For as long as I’ve known of their existence I have longed to see them. Forever after I assumed that meant going to China and, given our travel plans, China always seemed forever away. It never really occurred to me that they might actually come here. You see, they don’t get around much and I can’t really blame them, being clay and all.
It was a rendezvous roughly 2,259 years in the making, but here in San Francisco, of all places, I finally got to visit briefly with China’s Terracotta Army. Built to protect the First Emperor in the afterlife, this life-sized army of over 8,000 soldiers, horses and chariots is the largest of its kind ever constructed. Or so we think.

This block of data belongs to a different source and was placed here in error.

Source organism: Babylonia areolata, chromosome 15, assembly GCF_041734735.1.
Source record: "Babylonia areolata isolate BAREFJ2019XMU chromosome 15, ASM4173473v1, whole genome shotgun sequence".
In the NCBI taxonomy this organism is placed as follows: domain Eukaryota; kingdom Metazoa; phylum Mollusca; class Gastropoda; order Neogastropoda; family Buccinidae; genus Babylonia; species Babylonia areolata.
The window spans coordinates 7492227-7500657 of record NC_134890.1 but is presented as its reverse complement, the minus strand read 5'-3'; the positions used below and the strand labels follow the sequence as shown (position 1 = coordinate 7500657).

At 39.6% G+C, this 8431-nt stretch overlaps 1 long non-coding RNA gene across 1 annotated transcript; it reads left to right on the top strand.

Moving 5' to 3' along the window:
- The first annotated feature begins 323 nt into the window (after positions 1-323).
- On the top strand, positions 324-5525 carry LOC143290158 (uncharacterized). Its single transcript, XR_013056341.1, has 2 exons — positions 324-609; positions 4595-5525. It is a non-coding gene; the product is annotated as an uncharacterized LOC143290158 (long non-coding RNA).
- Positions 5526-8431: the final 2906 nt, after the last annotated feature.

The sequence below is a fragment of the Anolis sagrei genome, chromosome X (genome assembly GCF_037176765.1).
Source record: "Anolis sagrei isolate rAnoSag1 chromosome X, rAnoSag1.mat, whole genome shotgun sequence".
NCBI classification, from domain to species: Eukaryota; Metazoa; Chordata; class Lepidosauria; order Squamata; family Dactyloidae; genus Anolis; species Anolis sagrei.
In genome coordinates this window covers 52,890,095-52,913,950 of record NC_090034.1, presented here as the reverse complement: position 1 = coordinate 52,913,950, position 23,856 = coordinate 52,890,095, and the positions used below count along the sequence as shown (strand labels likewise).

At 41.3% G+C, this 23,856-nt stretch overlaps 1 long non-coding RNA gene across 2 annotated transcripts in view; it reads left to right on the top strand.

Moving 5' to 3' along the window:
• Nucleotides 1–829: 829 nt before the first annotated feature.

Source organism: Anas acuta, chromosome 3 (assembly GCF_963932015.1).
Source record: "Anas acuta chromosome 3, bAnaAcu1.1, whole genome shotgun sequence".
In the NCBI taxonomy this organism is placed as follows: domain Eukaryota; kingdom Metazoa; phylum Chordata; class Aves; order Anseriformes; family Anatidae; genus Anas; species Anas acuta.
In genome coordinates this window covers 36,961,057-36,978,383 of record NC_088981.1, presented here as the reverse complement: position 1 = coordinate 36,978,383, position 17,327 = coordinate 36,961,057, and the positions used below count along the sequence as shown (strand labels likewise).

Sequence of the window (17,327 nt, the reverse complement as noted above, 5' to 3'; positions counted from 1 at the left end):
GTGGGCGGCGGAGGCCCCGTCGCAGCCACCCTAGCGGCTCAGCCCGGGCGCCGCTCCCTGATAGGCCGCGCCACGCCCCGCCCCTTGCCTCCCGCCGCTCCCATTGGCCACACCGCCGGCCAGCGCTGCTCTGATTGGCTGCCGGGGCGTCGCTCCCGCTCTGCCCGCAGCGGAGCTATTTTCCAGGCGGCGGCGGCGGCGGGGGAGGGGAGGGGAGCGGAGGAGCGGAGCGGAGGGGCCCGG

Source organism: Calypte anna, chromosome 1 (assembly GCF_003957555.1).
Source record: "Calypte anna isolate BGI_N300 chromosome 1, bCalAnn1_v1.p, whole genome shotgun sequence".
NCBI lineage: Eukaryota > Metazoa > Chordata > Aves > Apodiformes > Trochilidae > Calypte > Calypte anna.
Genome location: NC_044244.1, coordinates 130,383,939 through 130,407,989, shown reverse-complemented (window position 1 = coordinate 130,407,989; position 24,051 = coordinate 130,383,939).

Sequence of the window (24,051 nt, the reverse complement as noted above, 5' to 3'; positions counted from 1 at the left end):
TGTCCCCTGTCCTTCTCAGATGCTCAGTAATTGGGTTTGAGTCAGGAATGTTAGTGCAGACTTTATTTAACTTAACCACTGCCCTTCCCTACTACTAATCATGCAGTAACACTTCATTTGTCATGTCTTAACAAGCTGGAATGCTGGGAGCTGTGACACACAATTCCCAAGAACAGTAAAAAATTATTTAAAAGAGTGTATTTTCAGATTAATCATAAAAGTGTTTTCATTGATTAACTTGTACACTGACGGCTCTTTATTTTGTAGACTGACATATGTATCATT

After all, Qin Shi Huang’s army remained buried for thousands of years before it was discovered by chance in 1974. Who’s to say others don’t exist as yet undiscovered elsewhere?
Even so, other armies would need more than just large numbers of men and horses to claim bragging rights. They’d also need to match this one’s stunning variety where each warrior is outfitted with his own unique armor, weapons and posture. They even have different heights, hair styles and facial expressions.
They’d also need to top the elaborate necropolis uncovered at Qin Shi Huang’s burial site, which includes offices, reception halls, stables, sacrificial pits, an armory, an entertainment arena and an imperial zoo; all intended to reconstruct the late emperor’s Imperial Palace for him in the afterlife.
Sadly, not all of that could make the trip. Only about twenty figures made their way to San Francisco’s Asian Art Museum. To see the rest, or at least the two thousand figures they’ve unearthed so far, we’ll have to finally make a pilgrimage to where they live, in Xian, China.